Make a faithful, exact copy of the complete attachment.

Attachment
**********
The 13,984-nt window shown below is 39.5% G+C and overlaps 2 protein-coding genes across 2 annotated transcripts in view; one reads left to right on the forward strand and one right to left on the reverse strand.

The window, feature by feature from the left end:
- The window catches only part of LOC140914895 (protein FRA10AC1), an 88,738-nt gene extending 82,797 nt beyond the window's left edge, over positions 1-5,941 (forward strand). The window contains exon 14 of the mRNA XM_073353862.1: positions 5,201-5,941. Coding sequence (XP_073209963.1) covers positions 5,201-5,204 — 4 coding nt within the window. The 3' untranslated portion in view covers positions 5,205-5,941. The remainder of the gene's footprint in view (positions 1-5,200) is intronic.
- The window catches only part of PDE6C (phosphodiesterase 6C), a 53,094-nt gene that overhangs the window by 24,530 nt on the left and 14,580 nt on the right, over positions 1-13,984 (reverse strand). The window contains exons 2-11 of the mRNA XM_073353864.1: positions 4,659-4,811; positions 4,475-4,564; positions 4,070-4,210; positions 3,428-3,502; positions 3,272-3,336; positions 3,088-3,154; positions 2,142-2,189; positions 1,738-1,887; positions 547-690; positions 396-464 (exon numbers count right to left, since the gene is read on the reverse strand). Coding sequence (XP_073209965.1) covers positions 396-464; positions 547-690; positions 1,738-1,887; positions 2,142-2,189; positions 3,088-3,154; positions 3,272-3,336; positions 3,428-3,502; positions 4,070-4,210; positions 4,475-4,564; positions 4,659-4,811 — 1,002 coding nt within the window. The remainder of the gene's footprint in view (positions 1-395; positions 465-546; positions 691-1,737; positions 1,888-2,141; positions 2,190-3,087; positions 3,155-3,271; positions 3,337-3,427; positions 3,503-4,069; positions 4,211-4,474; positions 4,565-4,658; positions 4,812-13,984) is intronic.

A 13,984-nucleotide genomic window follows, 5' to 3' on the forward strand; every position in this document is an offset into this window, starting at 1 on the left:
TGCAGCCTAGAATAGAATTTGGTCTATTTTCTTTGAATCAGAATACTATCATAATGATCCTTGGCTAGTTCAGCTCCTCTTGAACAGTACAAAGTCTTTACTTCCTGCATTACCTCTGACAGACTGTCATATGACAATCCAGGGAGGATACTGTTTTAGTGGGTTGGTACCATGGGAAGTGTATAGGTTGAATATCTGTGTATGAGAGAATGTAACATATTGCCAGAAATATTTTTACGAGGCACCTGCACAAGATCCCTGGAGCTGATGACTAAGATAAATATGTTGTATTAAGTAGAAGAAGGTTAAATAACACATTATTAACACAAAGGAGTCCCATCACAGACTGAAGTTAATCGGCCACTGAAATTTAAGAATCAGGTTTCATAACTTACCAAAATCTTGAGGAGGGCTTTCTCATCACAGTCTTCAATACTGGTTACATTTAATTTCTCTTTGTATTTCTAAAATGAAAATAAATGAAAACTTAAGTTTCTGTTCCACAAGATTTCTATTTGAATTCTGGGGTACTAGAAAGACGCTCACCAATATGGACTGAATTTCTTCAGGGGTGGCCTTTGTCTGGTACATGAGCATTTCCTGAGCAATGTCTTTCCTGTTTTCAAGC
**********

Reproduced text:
The 13,984-nt window shown below is 39.5% G+C and overlaps 2 protein-coding genes across 2 annotated transcripts in view; one reads left to right on the forward strand and one right to left on the reverse strand.

The window, feature by feature from the left end:
- The window catches only part of LOC140914895 (protein FRA10AC1), an 88,738-nt gene extending 82,797 nt beyond the window's left edge, over positions 1-5,941 (forward strand). The window contains exon 14 of the mRNA XM_073353862.1: positions 5,201-5,941. Coding sequence (XP_073209963.1) covers positions 5,201-5,204 — 4 coding nt within the window. The 3' untranslated portion in view covers positions 5,205-5,941. The remainder of the gene's footprint in view (positions 1-5,200) is intronic.
- The window catches only part of PDE6C (phosphodiesterase 6C), a 53,094-nt gene that overhangs the window by 24,530 nt on the left and 14,580 nt on the right, over positions 1-13,984 (reverse strand). The window contains exons 2-11 of the mRNA XM_073353864.1: positions 4,659-4,811; positions 4,475-4,564; positions 4,070-4,210; positions 3,428-3,502; positions 3,272-3,336; positions 3,088-3,154; positions 2,142-2,189; positions 1,738-1,887; positions 547-690; positions 396-464 (exon numbers count right to left, since the gene is read on the reverse strand). Coding sequence (XP_073209965.1) covers positions 396-464; positions 547-690; positions 1,738-1,887; positions 2,142-2,189; positions 3,088-3,154; positions 3,272-3,336; positions 3,428-3,502; positions 4,070-4,210; positions 4,475-4,564; positions 4,659-4,811 — 1,002 coding nt within the window. The remainder of the gene's footprint in view (positions 1-395; positions 465-546; positions 691-1,737; positions 1,888-2,141; positions 2,190-3,087; positions 3,155-3,271; positions 3,337-3,427; positions 3,503-4,069; positions 4,211-4,474; positions 4,565-4,658; positions 4,812-13,984) is intronic.

A 13,984-nucleotide genomic window follows, 5' to 3' on the forward strand; every position in this document is an offset into this window, starting at 1 on the left:
TGCAGCCTAGAATAGAATTTGGTCTATTTTCTTTGAATCAGAATACTATCATAATGATCCTTGGCTAGTTCAGCTCCTCTTGAACAGTACAAAGTCTTTACTTCCTGCATTACCTCTGACAGACTGTCATATGACAATCCAGGGAGGATACTGTTTTAGTGGGTTGGTACCATGGGAAGTGTATAGGTTGAATATCTGTGTATGAGAGAATGTAACATATTGCCAGAAATATTTTTACGAGGCACCTGCACAAGATCCCTGGAGCTGATGACTAAGATAAATATGTTGTATTAAGTAGAAGAAGGTTAAATAACACATTATTAACACAAAGGAGTCCCATCACAGACTGAAGTTAATCGGCCACTGAAATTTAAGAATCAGGTTTCATAACTTACCAAAATCTTGAGGAGGGCTTTCTCATCACAGTCTTCAATACTGGTTACATTTAATTTCTCTTTGTATTTCTAAAATGAAAATAAATGAAAACTTAAGTTTCTGTTCCACAAGATTTCTATTTGAATTCTGGGGTACTAGAAAGACGCTCACCAATATGGACTGAATTTCTTCAGGGGTGGCCTTTGTCTGGTACATGAGCATTTCCTGAGCAATGTCTTTCCTGTTTTCAAGC